Skip to content
Group-Life-Insurance

Group Insurance – Only Part of the Solution

Ownership of individual life insurance at its lowest level in 30 years

The Life Insurance and Market Research Association (LIMRA) 2013 study shines a light on a developing problem for Canadian households:

  • Individual ownership of life insurance was at its lowest level in 30 years;
  • 3 in 10 households did not have individual life insurance at all;

Why group life insurance may not be all that you need

If your goal is to replace income for your family for more than 2 years, you may want to add an individual policy to your group insurance coverage. Read more

protect-your-childrens.jpg

TFSA or RRSP?

One of the most common investment questions Canadians ask themselves today is, “Which is better, TFSA or RRSP”?

Here’s the good news – it doesn’t have to be an either or choice.  Why not do both? Below are the features of both plans to help you understand the differences.

 

Tax Free Savings Account (TFSA) 

  • Any Canadian resident age 18 or over may open a TFSA. Contribution is not based on earned income.  There is no maximum age for contribution.
  • Maximum contribution is $5,500 per year starting in 2013 ($5,000 per year for the period of 2009-2012).  The contribution must be made by December 31st.
  • There is carry forward room for each year in which the maximum contribution was not made.
  • The deposit is not tax deductible, but the funds accumulate with no income tax payable on growth.
  • Withdrawals may be made at any time on an income tax-free basis.  Withdrawals create additional deposit room commencing in the year after withdrawal.

Read more

Don't wait too long

Don’t Wait Too Long to Convert Your Term Insurance

If you require permanent life insurance coverage for family, estate planning, business, or tax planning purposes or you just wish to accumulate money in your life insurance program it may be time to look at a permanent, level cost solution.

Many of us purchase large amounts of low cost term insurance to cover our needs while we are raising our families or growing our businesses.  However, as the saying goes, “there is no free lunch”.  Eventually this low cost term insurance starts to become expensive and other options should be considered.  If you are unable to qualify for a new permanent insurance policy don’t worry, your safety net is the conversion option in your existing policy.

4 REASONS TO CONVERT YOUR COVERAGE

  • A change in your health you are no longer able to qualify for life insurance or you have received a sub-standard rating.  

Read more

Cascading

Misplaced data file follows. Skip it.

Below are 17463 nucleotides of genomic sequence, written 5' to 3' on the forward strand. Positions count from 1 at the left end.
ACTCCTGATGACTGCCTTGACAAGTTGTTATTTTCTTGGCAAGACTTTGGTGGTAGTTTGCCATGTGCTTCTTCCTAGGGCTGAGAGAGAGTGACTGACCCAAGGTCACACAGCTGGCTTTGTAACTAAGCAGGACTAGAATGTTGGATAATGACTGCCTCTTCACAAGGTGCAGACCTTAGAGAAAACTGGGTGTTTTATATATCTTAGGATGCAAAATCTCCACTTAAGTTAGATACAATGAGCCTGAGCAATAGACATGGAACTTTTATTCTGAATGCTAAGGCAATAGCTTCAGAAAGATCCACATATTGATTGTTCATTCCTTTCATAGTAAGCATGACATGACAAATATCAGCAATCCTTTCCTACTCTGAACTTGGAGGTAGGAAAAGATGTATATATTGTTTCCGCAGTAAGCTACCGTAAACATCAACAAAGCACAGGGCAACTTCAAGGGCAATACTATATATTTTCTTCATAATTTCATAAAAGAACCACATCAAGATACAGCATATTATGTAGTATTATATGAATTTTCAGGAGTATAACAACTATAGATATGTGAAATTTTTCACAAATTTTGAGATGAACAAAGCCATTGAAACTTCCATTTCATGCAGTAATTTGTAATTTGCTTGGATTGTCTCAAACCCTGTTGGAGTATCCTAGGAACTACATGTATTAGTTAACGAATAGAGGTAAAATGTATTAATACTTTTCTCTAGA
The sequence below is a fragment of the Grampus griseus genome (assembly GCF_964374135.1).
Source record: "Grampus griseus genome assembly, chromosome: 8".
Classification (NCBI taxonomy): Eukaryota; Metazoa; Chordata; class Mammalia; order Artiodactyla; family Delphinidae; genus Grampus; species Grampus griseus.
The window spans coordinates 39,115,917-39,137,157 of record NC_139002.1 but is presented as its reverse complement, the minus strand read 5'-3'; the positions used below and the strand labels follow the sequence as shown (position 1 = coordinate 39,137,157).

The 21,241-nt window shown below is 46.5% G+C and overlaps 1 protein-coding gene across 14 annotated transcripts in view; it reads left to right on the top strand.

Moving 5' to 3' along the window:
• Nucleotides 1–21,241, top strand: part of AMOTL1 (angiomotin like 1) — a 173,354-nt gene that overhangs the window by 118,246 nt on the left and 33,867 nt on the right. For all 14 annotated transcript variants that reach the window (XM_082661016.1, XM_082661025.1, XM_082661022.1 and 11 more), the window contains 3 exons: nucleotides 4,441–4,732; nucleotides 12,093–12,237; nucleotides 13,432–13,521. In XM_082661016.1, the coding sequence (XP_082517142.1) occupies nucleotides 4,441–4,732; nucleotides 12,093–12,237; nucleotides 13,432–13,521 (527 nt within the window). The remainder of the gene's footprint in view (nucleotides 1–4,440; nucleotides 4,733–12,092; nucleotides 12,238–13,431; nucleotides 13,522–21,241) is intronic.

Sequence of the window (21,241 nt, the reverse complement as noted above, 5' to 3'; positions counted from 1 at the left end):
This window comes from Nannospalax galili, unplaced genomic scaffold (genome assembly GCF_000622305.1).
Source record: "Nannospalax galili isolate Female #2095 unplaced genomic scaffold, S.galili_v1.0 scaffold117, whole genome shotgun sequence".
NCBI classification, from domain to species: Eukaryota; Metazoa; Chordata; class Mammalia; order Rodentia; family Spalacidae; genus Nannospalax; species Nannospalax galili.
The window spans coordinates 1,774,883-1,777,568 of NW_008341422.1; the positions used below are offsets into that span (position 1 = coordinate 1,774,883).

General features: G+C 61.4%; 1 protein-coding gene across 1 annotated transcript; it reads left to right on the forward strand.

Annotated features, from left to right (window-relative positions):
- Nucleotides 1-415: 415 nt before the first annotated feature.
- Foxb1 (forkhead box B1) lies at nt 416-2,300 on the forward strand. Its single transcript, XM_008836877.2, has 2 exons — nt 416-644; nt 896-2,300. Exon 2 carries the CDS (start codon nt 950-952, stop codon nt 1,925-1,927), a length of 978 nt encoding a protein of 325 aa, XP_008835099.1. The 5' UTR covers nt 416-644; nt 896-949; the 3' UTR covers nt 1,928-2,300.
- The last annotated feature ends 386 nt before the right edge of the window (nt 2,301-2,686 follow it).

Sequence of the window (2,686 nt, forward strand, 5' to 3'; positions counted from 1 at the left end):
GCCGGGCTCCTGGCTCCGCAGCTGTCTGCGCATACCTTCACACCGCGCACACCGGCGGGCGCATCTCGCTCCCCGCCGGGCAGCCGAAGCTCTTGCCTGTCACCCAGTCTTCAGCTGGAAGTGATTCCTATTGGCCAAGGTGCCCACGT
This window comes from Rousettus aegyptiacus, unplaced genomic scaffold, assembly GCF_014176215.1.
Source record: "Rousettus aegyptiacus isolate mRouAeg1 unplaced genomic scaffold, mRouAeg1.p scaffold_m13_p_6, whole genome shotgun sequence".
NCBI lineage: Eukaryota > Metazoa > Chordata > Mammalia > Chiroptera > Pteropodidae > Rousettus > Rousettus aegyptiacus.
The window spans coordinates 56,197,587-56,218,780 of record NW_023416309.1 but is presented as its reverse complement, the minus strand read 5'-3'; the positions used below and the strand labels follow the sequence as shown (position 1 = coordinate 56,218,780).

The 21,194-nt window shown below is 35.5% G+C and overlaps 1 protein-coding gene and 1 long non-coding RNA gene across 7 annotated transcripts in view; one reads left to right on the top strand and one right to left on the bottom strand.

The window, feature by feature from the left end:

Cascading life insurance strategy: A lifetime gift for your grandchildren

If you are a grandparent wishing to provide an asset for your grandchildren without compromising your own financial security you may want to consider an estate planning application known as cascading life insurance.

What are the benefits of the Cascading Life Insurance Strategy?

  • Tax deferred or tax free accumulation of wealth;
  • Generational transfer of wealth with no income tax consequences;
  • Avoids probate fees;
  • Protection against claims of creditors;
  • Provides a significant legacy

Read more

ARTICLES OF INTEREST

8
Mar
Lady.jpg

Protect your personal finances during divorce

By Carla Hindman, Director of Financial Education, Visa Canada

Divorce is often referred to as the No. 2 most stressful life event, second only to death of a spouse. And no wonder: Besides its obvious emotional impact, getting divorced can also be a financial nightmare as you’re forced to deal with nagging details like separating your finances, acquiring your own health insurance and deciding who will claim the kids as tax deductions.

Here are some of the many financial issues to consider when you separate – and to keep in mind even if your marriage is on stable ground: Read more »

10
Feb
iStock_000013521039XSmall.jpg

What to do after selling your business

The contract is signed. The cheque is cashed. Your business has been sold or you’ve been given a golden handshake. Now what?

It’s a question many former company owners have a tough time answering. Whether you’re looking to sail around the world, start a new enterprise, or spend time with your family, you must now figure out what to do with your money—and with your life.

Here are 13 things business owners should do after leaving.

  • Relax

Shifting gears in a rush increases the likelihood of missteps, financial and otherwise. Take some time to reflect on what’s happened, and what’s to come. You don’t need to accomplish everything at once.

  • Define your goals

Do you want to spend time with family? Travel? Get involved in a charity or a community cause? Start a new business? Write it down.

 

Click here to read more